Popular Science Monthly/Volume 35/July 1889/Some of the Limitations of Medicine




IT is a trait peculiar to some minds to believe too much and to others to believe too little. Between these extremes, however, there are many who, though keenly alive to the limitations of medicine, are, at the same time, able to appreciate the great boon it is to mankind. There may be those who would resent the idea of circumscribing our art, but "truth can never be really injurious, whatever phantoms apprehensive ignorance may conjure up around it."

The questions have often presented themselves to me why, after so many years of familiarity with disease, is there such a wide difference of opinion regarding its management? Why is it possible that there are two large schools of medicine opposed in theory if not in practice? Why the endless and surprising consumption of patent remedies? It would seem that more or less superstition still prevails in reference to disease, as well as much ignorance respecting its natural history. I am not well convinced that illness is a necessary concomitant of human existence; and to believe that it is unavoidable is to paralyze all legitimate efforts for its prevention. That it will, at any time, be wholly eradicated is too much to hope, and as Utopian as to expect that a high order of knowledge will ever be universal; nevertheless, great mental attainments and perfect physical health have been realized, and therefore must be accepted as a standard for approximation. Nor is such a realization fortuitous. Long years before our era a wise philosopher of Greece declared that chance was nothing more than cause unperceived by human reasoning. Now, the welfare of the human race suffers in proportion to the survival of a belief that chance and not some ascertainable cause underlies the evils that endanger it. We are prone to shift the responsibility for our misfortunes upon others, and slow to take the blame on ourselves, where it commonly belongs. Life is certainly a desirable thing under favorable circumstances, and oftentimes we are the makers, or, at least, the modifiers of our environment. As a rule, bad health is the foundation of the greater part of the unhappiness of man. And yet nothing is more positive than that the preservation of good health depends upon a strict observance of the laws of being, which include those of inheritance. Many of these precepts are well understood, but they are by no means generally heeded; for, though life is undoubtedly shortened by ignorance, it is also curtailed by a disregard of what is known—a failure to profit by the understanding. All infringements of the rules of health entail suffering upon the individual, his contemporaries, or his descendants. It is the inability to appreciate that man is but a molecular vibration in the great molar pulsation of life, that allows him to hope that action will ever be not followed by reaction. Furthermore, Nature is never cognizant of extenuating circumstances. Whatever a man's motive, he is equally a victim of a neglect to preserve his bodily well-being, whether his intentions be good or bad. We see death prematurely and with impartiality destroy the just and the unjust. We know that life bears many an old sinner to its utmost limit, and, contrariwise, that goodness is not incompatible with extreme old age. Seeing and knowing these things, are we to shut our eyes and be oblivious to such truths, or are we to awaken to a just appreciation of the invariable relation of cause and effect, however far removed one from the other?

Life has been defined as "the continuous adjustment of internal relations to external relations." Hence, a partial failure of the inner man to meet the successive changes that are going on about him, means incomplete life or disease, and a complete failure of a similar adjustment signifies death. The transmission and the development of characters known as inheritance are made clear by the hypothesis of pangenesis, which, therefore, with your permission, let me give: "Every unit or cell of the body throws off gemmules or undeveloped atoms, which are transmitted to the offspring of both sexes, and are multiplied by self-division. They may remain undeveloped during the early years of life or during successive generations; and their development into units or cells, like those from which they are derived, depends on their affinity for and union with other units or cells previously developed in the due order of growth." Here we find an explanation of the manner in which predispositions to disease are probably transmitted, and, what is more, the particular form of inheritance known as atavism, or the recurrence of certain features after one or two generations of immunity. I dwell upon this matter of inheritance in order to show how futile the attempt to construct a perfect being out of imperfect material. No amount of therapeutic skill will ever be able to atone for the fatal mistake of unwise parentage. The laws of generation are as applicable to man as to the lower animals. It seems unfair that the child should suffer for the shortcomings of the parent, but the offspring is a continuation of his progenitors, the product of those who have gone before, plus his own individuality. Hence, what affects the child in some degree affects the parent. Indeed, the suffering of a parent over the misfortunes of the child is often greater than that of the child itself. It is important that man should understand the great power that inheritance exerts upon the race for good and for evil, so that he may make a wise departure in the right direction; and that he should know that his daily life so regulates his habits of mind and body that each succeeding day is the sum total of the days that have gone before in its influence upon his future health and movements.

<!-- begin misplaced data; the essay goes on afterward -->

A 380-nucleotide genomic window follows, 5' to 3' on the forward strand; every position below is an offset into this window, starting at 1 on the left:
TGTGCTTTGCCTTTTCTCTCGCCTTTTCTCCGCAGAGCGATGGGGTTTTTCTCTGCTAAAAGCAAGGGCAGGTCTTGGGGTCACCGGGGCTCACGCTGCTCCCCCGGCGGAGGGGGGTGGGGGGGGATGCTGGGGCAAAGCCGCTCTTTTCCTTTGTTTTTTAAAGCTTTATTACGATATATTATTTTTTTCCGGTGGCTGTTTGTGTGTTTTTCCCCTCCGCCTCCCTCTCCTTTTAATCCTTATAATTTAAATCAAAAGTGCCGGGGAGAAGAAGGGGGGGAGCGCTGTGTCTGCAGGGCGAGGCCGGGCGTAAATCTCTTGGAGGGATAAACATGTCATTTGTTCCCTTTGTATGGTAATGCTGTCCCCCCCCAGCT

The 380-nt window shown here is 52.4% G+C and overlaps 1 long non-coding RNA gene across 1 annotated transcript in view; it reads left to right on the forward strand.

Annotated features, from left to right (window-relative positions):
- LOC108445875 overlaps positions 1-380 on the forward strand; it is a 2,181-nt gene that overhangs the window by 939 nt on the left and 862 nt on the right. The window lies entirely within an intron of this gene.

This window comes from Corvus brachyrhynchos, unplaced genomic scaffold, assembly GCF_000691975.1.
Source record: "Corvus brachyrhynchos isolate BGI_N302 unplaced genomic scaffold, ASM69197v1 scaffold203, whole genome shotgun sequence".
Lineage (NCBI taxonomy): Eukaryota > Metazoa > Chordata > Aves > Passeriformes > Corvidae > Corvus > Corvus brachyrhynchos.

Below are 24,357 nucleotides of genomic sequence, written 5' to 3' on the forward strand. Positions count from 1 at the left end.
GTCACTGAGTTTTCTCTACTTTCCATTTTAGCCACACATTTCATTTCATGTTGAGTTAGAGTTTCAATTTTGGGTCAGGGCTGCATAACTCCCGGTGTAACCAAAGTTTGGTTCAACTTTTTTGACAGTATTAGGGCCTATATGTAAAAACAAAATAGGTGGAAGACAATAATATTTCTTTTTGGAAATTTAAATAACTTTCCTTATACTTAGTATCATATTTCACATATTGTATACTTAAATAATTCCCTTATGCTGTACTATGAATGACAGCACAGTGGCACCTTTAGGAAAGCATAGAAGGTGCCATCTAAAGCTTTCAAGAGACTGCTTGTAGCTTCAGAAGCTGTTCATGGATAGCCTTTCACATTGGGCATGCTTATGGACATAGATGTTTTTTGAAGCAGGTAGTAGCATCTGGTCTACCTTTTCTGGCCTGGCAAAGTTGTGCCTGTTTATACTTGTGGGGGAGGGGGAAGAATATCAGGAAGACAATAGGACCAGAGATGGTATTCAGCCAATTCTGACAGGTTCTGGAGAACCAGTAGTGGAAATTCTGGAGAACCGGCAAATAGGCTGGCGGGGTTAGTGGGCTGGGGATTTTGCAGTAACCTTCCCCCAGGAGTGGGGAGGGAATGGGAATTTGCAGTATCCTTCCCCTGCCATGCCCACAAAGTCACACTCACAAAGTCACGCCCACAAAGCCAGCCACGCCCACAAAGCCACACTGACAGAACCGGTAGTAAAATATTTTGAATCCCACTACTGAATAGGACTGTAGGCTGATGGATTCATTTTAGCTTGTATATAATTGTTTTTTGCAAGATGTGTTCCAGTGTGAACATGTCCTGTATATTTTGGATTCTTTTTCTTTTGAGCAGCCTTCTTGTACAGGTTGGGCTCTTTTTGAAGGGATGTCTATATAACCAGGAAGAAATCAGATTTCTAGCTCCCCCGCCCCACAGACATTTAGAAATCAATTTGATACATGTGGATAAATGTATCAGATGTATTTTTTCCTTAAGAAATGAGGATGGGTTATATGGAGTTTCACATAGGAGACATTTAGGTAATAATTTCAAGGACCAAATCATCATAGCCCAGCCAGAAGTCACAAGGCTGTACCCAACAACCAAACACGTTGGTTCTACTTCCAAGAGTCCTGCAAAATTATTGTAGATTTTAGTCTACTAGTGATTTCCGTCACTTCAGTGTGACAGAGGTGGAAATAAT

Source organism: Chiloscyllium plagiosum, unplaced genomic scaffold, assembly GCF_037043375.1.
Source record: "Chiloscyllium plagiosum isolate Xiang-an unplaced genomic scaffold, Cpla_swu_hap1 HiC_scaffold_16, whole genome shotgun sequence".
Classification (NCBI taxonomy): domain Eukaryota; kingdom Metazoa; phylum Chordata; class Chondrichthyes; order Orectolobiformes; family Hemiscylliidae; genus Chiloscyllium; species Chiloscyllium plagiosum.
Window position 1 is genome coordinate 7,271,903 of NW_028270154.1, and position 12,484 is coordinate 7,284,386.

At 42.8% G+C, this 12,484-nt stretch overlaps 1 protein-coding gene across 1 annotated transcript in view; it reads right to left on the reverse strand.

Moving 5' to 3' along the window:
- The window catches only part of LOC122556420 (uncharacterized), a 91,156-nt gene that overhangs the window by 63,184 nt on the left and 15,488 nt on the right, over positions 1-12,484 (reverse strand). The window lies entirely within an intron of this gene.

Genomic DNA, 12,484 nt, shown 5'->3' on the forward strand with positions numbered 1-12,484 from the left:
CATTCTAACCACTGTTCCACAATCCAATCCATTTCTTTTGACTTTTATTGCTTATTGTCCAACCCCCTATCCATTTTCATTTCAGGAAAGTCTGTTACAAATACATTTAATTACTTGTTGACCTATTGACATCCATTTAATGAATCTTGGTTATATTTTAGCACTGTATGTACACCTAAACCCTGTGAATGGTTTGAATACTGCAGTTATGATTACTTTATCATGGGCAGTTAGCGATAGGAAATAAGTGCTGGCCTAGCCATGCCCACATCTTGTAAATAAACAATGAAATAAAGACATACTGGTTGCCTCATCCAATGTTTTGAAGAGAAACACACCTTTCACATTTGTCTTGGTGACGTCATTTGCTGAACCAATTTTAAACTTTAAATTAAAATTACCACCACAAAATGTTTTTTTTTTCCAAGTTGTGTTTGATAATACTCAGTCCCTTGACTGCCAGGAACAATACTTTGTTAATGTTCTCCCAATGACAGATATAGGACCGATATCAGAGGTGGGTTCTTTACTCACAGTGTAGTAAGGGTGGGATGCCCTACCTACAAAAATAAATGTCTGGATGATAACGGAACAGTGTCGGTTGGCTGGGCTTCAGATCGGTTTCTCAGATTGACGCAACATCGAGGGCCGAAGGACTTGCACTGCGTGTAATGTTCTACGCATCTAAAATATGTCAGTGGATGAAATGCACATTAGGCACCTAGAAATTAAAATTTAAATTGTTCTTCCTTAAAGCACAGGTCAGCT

Confucius says: "When you know a thing, to hold that you know it; and when you do not know a thing, to allow that you do not know it—this is knowledge." The laity are of necessity more or less ignorant of the nature of disease. And it would seem that their ignorance is shared by no inconsiderable number of our profession. Every malady pursues a definite course, and ends in restoration, incomplete recovery, or in death. Now, I believe that those medical men who are familiar with the natural history of disease will admit that the milder forms of most acute affections will pass through their various stages and end in recovery without the assistance of a single drug. Moreover, I think they will be obliged to acknowledge that, under the most favorable circumstances and most skilled treatment, many persons die overpowered by the virulence of a malady. The daily record of vital statistics would seem to prove as much. And the pathologists will bear testimony to the fact that where disease, either acute or chronic, has invaded a vital organ, just so much of the tissue as is destroyed remains destroyed and is never reproduced. Have we a broken-down lung? The best that can happen is that the process shall be stopped. Are portions of the kidneys degenerated? We can but save the remainder. Has the liver begun to retrograde into fibrous tissue? We can at best but check the retrogression.